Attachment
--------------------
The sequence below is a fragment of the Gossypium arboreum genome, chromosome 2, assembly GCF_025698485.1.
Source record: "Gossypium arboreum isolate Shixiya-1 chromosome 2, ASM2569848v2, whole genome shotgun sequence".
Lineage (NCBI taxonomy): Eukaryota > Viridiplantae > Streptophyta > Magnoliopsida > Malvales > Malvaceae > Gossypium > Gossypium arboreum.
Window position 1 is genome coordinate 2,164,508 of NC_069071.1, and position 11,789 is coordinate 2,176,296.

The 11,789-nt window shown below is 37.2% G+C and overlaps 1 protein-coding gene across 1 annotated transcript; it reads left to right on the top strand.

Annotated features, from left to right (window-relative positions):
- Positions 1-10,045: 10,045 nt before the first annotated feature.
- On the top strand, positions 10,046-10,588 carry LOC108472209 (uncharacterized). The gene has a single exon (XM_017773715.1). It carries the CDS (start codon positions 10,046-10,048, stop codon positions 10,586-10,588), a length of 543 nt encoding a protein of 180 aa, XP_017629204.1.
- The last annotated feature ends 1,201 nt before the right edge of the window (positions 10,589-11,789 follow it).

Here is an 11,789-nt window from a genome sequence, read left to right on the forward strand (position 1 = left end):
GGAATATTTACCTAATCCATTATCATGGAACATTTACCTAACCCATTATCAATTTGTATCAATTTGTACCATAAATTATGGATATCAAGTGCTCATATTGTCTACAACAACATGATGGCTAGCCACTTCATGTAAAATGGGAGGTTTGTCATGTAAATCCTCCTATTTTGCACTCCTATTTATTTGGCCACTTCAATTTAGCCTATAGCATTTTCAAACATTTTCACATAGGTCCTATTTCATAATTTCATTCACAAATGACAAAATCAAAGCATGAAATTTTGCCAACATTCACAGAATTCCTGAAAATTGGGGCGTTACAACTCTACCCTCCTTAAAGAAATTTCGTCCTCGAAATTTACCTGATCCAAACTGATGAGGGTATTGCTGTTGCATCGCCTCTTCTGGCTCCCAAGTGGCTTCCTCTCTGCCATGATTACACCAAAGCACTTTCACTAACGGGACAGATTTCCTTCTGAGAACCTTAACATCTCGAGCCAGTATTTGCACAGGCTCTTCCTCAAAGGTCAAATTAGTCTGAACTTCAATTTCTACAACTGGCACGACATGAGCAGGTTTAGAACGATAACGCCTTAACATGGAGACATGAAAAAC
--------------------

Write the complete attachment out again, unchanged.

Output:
The sequence below is a fragment of the Gossypium arboreum genome, chromosome 2, assembly GCF_025698485.1.
Source record: "Gossypium arboreum isolate Shixiya-1 chromosome 2, ASM2569848v2, whole genome shotgun sequence".
Lineage (NCBI taxonomy): Eukaryota > Viridiplantae > Streptophyta > Magnoliopsida > Malvales > Malvaceae > Gossypium > Gossypium arboreum.
Window position 1 is genome coordinate 2,164,508 of NC_069071.1, and position 11,789 is coordinate 2,176,296.

The 11,789-nt window shown below is 37.2% G+C and overlaps 1 protein-coding gene across 1 annotated transcript; it reads left to right on the top strand.

Annotated features, from left to right (window-relative positions):
- Positions 1-10,045: 10,045 nt before the first annotated feature.
- On the top strand, positions 10,046-10,588 carry LOC108472209 (uncharacterized). The gene has a single exon (XM_017773715.1). It carries the CDS (start codon positions 10,046-10,048, stop codon positions 10,586-10,588), a length of 543 nt encoding a protein of 180 aa, XP_017629204.1.
- The last annotated feature ends 1,201 nt before the right edge of the window (positions 10,589-11,789 follow it).

Here is an 11,789-nt window from a genome sequence, read left to right on the forward strand (position 1 = left end):
GGAATATTTACCTAATCCATTATCATGGAACATTTACCTAACCCATTATCAATTTGTATCAATTTGTACCATAAATTATGGATATCAAGTGCTCATATTGTCTACAACAACATGATGGCTAGCCACTTCATGTAAAATGGGAGGTTTGTCATGTAAATCCTCCTATTTTGCACTCCTATTTATTTGGCCACTTCAATTTAGCCTATAGCATTTTCAAACATTTTCACATAGGTCCTATTTCATAATTTCATTCACAAATGACAAAATCAAAGCATGAAATTTTGCCAACATTCACAGAATTCCTGAAAATTGGGGCGTTACAACTCTACCCTCCTTAAAGAAATTTCGTCCTCGAAATTTACCTGATCCAAACTGATGAGGGTATTGCTGTTGCATCGCCTCTTCTGGCTCCCAAGTGGCTTCCTCTCTGCCATGATTACACCAAAGCACTTTCACTAACGGGACAGATTTCCTTCTGAGAACCTTAACATCTCGAGCCAGTATTTGCACAGGCTCTTCCTCAAAGGTCAAATTAGTCTGAACTTCAATTTCTACAACTGGCACGACATGAGCAGGTTTAGAACGATAACGCCTTAACATGGAGACATGAAAAAC